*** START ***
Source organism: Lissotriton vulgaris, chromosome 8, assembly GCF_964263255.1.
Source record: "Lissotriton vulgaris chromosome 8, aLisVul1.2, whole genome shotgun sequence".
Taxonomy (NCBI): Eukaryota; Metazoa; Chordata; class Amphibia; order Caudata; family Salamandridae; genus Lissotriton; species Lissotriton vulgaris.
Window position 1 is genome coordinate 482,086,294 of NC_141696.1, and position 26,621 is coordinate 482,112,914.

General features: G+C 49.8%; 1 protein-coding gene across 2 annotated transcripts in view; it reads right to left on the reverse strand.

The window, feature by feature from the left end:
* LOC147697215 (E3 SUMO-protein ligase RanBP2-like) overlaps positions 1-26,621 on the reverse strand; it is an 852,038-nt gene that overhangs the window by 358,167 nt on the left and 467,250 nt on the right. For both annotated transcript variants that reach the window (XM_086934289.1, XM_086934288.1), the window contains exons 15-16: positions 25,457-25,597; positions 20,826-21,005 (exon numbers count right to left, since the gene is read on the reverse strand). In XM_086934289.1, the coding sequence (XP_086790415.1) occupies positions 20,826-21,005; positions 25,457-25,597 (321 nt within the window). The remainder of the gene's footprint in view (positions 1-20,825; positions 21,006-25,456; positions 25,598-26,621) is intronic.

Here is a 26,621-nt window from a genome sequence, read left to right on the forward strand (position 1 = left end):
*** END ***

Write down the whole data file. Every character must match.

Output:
Source organism: Lissotriton vulgaris, chromosome 8, assembly GCF_964263255.1.
Source record: "Lissotriton vulgaris chromosome 8, aLisVul1.2, whole genome shotgun sequence".
Taxonomy (NCBI): Eukaryota; Metazoa; Chordata; class Amphibia; order Caudata; family Salamandridae; genus Lissotriton; species Lissotriton vulgaris.
Window position 1 is genome coordinate 482,086,294 of NC_141696.1, and position 26,621 is coordinate 482,112,914.

General features: G+C 49.8%; 1 protein-coding gene across 2 annotated transcripts in view; it reads right to left on the reverse strand.

The window, feature by feature from the left end:
* LOC147697215 (E3 SUMO-protein ligase RanBP2-like) overlaps positions 1-26,621 on the reverse strand; it is an 852,038-nt gene that overhangs the window by 358,167 nt on the left and 467,250 nt on the right. For both annotated transcript variants that reach the window (XM_086934289.1, XM_086934288.1), the window contains exons 15-16: positions 25,457-25,597; positions 20,826-21,005 (exon numbers count right to left, since the gene is read on the reverse strand). In XM_086934289.1, the coding sequence (XP_086790415.1) occupies positions 20,826-21,005; positions 25,457-25,597 (321 nt within the window). The remainder of the gene's footprint in view (positions 1-20,825; positions 21,006-25,456; positions 25,598-26,621) is intronic.

Here is a 26,621-nt window from a genome sequence, read left to right on the forward strand (position 1 = left end):